Married Photographers Reveal Wedding Industry’s Inclusive View of Love

February 28, 2019

By Abe and Isaac Lopez-Bowen

© Lightward Photography

We are the duo behind Lightward Photography, a wedding and portrait photography business. We’re also Lightward, a software company. We’re a bunch of other things, too. We’re gay. And we’re husbands.

We have good news for all of you out there who are or are not represented by a heteronormative standard of wedding imagery, on either side of the lens: Just as gay marriage is just marriage, being a gay wedding photographer is just being a wedding photographer. If we were writing this 20 years ago, we suspect we’d have something different to say, but the subtext to this good news is that, in the society where we do business, we’ve come a distance worth celebrating.

Lightward Photography began as Fort Co. Photography in 2015. At the time, we were both working in Silicon Valley. Abe was in human resources in start-up land; Isaac was an engineer at Apple. We both had creative muscles that needed flexing—for all that it is, the valley is not a relaxed haven of creativity. Abe picked up Isaac’s camera from his shelf, dusted it off and began taking photos. Isaac had a decade of creative photography experience, apart from his engineering career, but it was new work for Abe. We rapidly discovered a natural balance between Abe’s ability to capture the expansive and expressive, and Isaac’s eye for the subtle and quiet. The Fort Co. Photography was built with Abe as primary shooter and Isaac as second shooter. As we engaged this new creative dynamic, we discovered, nearly by accident, that what made us good partners in love and life made us good partners in our new work: a shared, deeply trusted focus on love and celebration.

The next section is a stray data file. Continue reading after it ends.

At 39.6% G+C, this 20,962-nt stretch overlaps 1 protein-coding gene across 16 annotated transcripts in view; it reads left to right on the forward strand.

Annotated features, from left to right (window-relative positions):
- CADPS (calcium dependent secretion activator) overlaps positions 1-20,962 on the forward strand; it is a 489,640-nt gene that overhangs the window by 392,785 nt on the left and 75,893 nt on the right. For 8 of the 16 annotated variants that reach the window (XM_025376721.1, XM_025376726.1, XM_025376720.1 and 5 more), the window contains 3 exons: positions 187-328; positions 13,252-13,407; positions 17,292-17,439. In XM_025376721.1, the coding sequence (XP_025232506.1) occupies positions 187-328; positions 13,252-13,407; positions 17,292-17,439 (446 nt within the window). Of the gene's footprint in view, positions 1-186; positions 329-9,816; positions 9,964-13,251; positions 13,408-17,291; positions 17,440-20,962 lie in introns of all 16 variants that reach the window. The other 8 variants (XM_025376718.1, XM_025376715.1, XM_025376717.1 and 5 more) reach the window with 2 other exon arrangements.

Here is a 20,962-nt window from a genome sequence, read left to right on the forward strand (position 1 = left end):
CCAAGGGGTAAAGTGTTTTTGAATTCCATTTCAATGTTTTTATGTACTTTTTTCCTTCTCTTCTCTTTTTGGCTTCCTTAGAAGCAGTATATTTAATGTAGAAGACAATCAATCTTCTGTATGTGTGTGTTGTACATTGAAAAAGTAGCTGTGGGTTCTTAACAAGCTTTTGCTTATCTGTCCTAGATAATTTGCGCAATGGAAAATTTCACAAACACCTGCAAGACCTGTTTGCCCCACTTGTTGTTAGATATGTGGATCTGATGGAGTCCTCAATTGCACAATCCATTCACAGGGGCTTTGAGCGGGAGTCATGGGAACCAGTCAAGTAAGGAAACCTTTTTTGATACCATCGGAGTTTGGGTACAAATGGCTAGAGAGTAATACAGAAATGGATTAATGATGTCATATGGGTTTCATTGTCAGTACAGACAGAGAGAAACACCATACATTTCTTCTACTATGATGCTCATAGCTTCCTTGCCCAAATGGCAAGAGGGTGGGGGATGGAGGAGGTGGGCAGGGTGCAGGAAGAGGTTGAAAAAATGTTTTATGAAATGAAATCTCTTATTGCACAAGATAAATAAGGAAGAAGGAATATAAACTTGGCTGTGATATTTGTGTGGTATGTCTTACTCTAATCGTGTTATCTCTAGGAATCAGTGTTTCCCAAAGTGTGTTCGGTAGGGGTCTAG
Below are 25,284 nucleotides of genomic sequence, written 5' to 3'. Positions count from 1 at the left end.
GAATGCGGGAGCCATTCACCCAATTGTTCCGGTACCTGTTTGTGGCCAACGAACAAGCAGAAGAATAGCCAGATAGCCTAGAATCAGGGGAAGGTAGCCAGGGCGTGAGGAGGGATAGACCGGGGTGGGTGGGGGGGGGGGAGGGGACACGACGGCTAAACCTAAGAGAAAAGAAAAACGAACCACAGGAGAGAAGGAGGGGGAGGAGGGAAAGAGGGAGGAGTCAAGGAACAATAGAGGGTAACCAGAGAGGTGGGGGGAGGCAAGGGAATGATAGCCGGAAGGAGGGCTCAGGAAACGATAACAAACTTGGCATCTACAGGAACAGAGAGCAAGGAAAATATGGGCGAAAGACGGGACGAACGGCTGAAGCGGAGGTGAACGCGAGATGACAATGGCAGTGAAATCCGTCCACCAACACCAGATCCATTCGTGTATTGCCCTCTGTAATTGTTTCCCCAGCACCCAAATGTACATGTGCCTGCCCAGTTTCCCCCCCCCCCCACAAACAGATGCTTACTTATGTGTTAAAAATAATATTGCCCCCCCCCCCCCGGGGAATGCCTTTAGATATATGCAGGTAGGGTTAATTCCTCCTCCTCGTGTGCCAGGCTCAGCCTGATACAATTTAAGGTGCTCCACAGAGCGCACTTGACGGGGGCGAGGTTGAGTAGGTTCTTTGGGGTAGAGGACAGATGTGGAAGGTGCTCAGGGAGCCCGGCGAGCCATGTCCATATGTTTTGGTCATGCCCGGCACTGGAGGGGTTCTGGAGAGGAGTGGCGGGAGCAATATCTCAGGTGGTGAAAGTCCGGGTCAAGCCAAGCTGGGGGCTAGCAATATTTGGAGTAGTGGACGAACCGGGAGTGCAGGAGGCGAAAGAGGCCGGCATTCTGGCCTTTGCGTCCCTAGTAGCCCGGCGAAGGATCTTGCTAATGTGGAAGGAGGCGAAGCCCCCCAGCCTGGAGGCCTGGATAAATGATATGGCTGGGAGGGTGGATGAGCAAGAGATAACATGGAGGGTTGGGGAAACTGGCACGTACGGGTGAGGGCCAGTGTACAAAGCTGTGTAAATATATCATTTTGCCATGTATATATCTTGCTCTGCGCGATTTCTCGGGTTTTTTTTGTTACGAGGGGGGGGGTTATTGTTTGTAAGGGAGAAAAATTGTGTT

We didn’t set out to be a wedding brand, and we didn’t set out to be a gay brand; we set out to take up our cameras and use them to be what we already were—a home for love and connection, warmth and closeness, honesty and trust. These aren’t keywords; they are who we are. Our identity.

Being who you really are is sustainable. It requires honesty at every turn, and we’ve found that a life (and a business, and a marriage, and a brand, and every client relationship) built from confidence is solid. It doesn’t require defense. Whether we meet people socially or professionally, whether they’re conservative or liberal, normative or queer, we present ourselves as ourselves. Once in a thousand times, a hard line presents itself, and the other 999 times, real recognizes real and it lights up the room.

We’ve been asked what it’s like being in the wedding industry, surrounded and ostensibly isolated by heteronormativity. It’s a fair question.

Let’s begin with a clarification: While this industry lacks several obvious kinds of diversity, there is still a hell of a lot more diversity than makes it to print. We feel it. We are not isolated. In being authentically ourselves, we reveal authenticity all around us, and we find ourselves embedded in that rich fabric. As we show up with that knowledge, and as we invite others to do the same, we are a part of diversity becoming visible.

In practice, to show up in this industry requires focus on what we came here to do in the first place. That focus is on love. We are flag-bearers of love, undistracted by difference. We don’t encounter many other photographers exactly like us, but that’s all right. It’s our privilege to show the world what being this kind of photographer is like.

Besides focus, it also requires time, because that is how substance gets built. Our hearts have always been like this, but it has taken work to build a life and a business that is fully in step with who we are and how we identify. By experience, we have found that if one’s life and business are out of synch, it takes equal parts rending and mending to bring everything together.